Medi-Cal Strategies and Options for Creating an Advanced Child Health Delivery System

Prepared on behalf of the David and Lucile Packard Foundation, the J.B. and M.K. Pritzker Family Foundation, and Genentech Charitable Giving


By Jocelyn A. Guyer, Managing Director, Manatt Health | Alice J. Lam, Managing Director, Manatt Health | Madeleine Toups, Consultant, Manatt Health | Donna Cohen Ross, Independent Consultant, DCR Initiatives

California’s long-standing efforts to promote child development and kindergarten readiness are well established and have paved the way for focusing greater attention on the vital role child health can play in realizing the full strength of these critical state investments. As a large and diverse state, California has unparalleled reach: Medi-Cal, the state’s Medicaid program, covers 5 million children—more than the number of children covered by Medicaid in 23 other states combined.

Of particular importance, two-thirds of children with Medi-Cal coverage are Black and Brown, which is notable as the nation contends with its long-neglected obligation to advance racial justice and health equity. Policy and practice innovations originating in California and progress achieved for its young children and families have the capacity to demonstrate ways to make meaningful, positive changes for millions of others as well.

In “Strengthening the Social and Emotional Health of California’s Young Children: Medi-Cal Strategies and Options for Creating an Advanced Child Health Delivery System,” a new report commissioned by the David and Lucile Packard Foundation, the J.B. and M.K. Pritzker Family Foundation, and Genentech Charitable Giving, Manatt Health—in partnership with DCR Initiatives and the Center for the Study of Social Policy—identifies concrete strategies for leveraging Medi-Cal to strengthen the social and emotional development of young children through pediatric primary care. The report, which seeks to take advantage of Medi-Cal’s potential to drive improvements in the health and development of young children as well as the Newsom administration’s strong interest in early childhood development, presents Medi-Cal policies and financing mechanisms that are central to the support of an equitable, advanced child health delivery system—a model rooted in whole-child, family-centered care that incorporates integrated care teams and community partners to provide the care that families with young children want and need. Though California-specific, states nationwide can leverage many of these Medicaid levers to support young children and their families.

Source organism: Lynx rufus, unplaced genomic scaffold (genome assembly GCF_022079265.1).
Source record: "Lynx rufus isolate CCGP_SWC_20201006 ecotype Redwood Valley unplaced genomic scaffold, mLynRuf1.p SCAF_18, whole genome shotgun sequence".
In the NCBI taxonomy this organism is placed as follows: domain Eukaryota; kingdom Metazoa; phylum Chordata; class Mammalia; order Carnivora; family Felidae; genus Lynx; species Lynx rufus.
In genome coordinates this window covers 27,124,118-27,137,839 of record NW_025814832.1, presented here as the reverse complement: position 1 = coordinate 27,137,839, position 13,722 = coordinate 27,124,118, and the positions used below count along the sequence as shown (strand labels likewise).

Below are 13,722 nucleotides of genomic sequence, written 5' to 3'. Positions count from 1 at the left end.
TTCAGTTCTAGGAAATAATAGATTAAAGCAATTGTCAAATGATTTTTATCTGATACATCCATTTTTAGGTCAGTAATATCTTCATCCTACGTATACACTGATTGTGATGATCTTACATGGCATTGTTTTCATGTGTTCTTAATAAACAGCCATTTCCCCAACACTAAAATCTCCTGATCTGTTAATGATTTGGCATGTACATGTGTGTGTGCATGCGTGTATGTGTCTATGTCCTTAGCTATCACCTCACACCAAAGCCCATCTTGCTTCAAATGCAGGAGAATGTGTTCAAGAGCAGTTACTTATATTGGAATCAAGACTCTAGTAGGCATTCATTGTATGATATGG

To access the full report, click here. To access an executive summary, click here.

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